In the last twenty years, researchers have looked at gender-specific amplifiers and have identified premature menopause (<40yo) and/or a history of pregnancy-associated conditions such as pre-eclampsia/eclampsia and gestational diabetes as risk factors for premature heart disease. Metabolic syndrome, high risk race/ethnicity (South-Asian ancestry), and, perhaps some biomarkers are risks and the list continues to evolve.

The details of addressing the method used for assessing this fourth group involve using what is referred to as the pooled cohort equation (PCE). The PCE is a prediction equation, an algorithm based upon statistical analysis of lipid research data, and gives one’s “10-year risk” of a cardio-vascular event.

Let me just summarize by advising the following: If you are a fourth group member, please have a fasting lipid profile and have your healthcare expert use the PCE to calculate your individual risk. If your 10-year risk of a cardiovascular event calculates to over 20%, it means that in the next 10 years, you have more than a one in five chance of a stroke or heart attack.

Physicians know that lowering your LDL with statins can effectively improve this outcome.* If one’s PCE calculates to under 5% “10 year risk,” then the risk is low and generally statins will be of no benefit. Between 5% and 20% “risk,” in a primary prevention cohort, there are more nuances, and the amplifiers mentioned above can play an important role in the decision to initiate statins. Again, in partnership with your healthcare expert, have a lengthy discussion of the risks (small) and benefits (“dialed-in” to your specific risk) of statin therapy.

Lastly, two important honorable mentions. First, women of child-bearing age prescribed a statin need to have in place an effective form of contraception. If pregnancy is being planned, statins should be stopped 6 to 8 weeks prior to attempts at conception, and if, by accident, one becomes pregnant on a statin, the statins should be stopped immediately and your obstetrician contacted. Rarely, but possibly, statins can cause birth defects.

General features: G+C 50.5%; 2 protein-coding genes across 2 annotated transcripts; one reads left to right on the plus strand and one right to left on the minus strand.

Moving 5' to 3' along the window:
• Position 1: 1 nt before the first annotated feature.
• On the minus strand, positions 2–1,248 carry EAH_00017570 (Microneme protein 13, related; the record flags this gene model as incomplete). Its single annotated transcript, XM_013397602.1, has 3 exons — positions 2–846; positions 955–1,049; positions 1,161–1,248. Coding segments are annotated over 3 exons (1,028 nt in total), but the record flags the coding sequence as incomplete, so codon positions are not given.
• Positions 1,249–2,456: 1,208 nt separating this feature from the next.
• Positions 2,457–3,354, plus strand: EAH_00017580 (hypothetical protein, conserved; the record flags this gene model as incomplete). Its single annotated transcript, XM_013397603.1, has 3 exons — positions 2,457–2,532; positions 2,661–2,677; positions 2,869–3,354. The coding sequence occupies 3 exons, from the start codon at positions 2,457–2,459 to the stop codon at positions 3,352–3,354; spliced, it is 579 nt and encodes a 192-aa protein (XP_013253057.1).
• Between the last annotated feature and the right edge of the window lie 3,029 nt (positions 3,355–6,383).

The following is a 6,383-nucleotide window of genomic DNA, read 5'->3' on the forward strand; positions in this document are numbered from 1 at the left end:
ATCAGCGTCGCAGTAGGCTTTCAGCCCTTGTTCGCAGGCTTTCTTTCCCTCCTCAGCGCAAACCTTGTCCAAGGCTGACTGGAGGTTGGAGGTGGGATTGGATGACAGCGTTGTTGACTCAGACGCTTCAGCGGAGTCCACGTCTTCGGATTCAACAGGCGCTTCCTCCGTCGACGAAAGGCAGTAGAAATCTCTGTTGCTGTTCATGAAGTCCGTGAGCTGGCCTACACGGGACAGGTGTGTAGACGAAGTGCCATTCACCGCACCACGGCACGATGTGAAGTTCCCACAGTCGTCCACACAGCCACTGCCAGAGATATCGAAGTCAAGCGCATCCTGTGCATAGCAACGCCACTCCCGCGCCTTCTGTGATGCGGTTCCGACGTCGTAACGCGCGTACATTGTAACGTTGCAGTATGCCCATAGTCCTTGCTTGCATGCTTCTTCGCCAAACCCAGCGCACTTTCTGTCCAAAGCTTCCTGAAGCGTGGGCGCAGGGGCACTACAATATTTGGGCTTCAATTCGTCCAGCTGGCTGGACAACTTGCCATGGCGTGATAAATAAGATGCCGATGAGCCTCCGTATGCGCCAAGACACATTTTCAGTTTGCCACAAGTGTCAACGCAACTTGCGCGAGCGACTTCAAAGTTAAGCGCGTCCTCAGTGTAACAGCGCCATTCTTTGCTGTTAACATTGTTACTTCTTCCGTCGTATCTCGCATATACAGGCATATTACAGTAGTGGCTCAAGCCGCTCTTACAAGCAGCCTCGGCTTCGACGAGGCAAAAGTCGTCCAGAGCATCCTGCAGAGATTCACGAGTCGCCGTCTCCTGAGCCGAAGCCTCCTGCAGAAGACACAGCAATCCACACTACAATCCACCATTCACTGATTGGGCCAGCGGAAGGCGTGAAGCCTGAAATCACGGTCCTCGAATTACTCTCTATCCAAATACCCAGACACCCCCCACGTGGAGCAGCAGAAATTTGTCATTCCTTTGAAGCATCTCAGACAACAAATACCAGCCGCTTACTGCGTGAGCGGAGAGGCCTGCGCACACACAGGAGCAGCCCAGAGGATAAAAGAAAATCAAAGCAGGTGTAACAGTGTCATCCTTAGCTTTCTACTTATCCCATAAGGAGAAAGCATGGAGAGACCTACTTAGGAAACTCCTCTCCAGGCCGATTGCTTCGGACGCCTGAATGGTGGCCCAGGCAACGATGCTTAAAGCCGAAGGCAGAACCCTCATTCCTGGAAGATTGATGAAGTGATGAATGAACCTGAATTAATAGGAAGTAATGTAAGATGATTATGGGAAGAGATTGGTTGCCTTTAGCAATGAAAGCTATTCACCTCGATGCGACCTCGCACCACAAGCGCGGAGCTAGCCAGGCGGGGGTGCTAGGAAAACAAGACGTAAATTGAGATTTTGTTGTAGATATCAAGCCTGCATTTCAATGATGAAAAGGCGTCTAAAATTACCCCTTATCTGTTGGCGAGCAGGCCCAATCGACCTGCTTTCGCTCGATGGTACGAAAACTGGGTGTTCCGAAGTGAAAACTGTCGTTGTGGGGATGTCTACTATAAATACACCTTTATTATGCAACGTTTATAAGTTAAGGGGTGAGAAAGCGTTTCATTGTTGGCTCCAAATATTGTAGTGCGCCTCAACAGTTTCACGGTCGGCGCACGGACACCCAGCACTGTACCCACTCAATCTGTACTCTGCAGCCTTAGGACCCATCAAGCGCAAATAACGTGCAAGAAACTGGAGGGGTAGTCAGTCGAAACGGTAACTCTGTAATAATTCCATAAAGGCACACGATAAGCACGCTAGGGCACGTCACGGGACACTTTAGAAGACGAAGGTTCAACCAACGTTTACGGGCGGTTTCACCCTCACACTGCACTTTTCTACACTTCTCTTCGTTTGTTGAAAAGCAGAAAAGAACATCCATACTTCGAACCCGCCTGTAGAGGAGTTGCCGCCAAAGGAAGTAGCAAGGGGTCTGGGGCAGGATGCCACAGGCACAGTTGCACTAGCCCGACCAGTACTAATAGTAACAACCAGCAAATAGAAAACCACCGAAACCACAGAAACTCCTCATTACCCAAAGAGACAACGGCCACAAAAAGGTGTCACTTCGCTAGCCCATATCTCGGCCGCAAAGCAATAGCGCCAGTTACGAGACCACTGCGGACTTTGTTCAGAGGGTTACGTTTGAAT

Second, lifestyle modifications, which I briefly touched on in children discovered to have FH, have been shown to have benefits to cholesterol levels, decreasing diabetes and obesity, and are a general boon to overall health. Only positive effects have been shown in eating properly, exercising regularly, maintaining ideal body weight, and refraining from tobacco and illicit drug use. With this strategy, one is also more likely to have a normal blood pressure, a normal cholesterol, more focus and concentration, less depression and anxiety and greater self-esteem.

Stay increasingly informed and please be safe, Napa Valley!

Your friendly neighborhood cardiologist

* The JUPITER Trial (Circulation 2003; 108: 2292-97), a “RCT” of patients of this very cohort, showed a 44% reduction in the primary endpoints of heart attack, stroke, unstable angina, need for bypass surgery and cardiovascular death, compared to the placebo arm! All this benefit with 20mg of rosuvastatin—it was a landmark primary prevention study.

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Dr. Mark Gardner is a retired cardiologist, based in Napa Valley, who contributes a monthly column to the Napa Valley Register. Please send questions and comments to him via features editor Sasha Paulsen,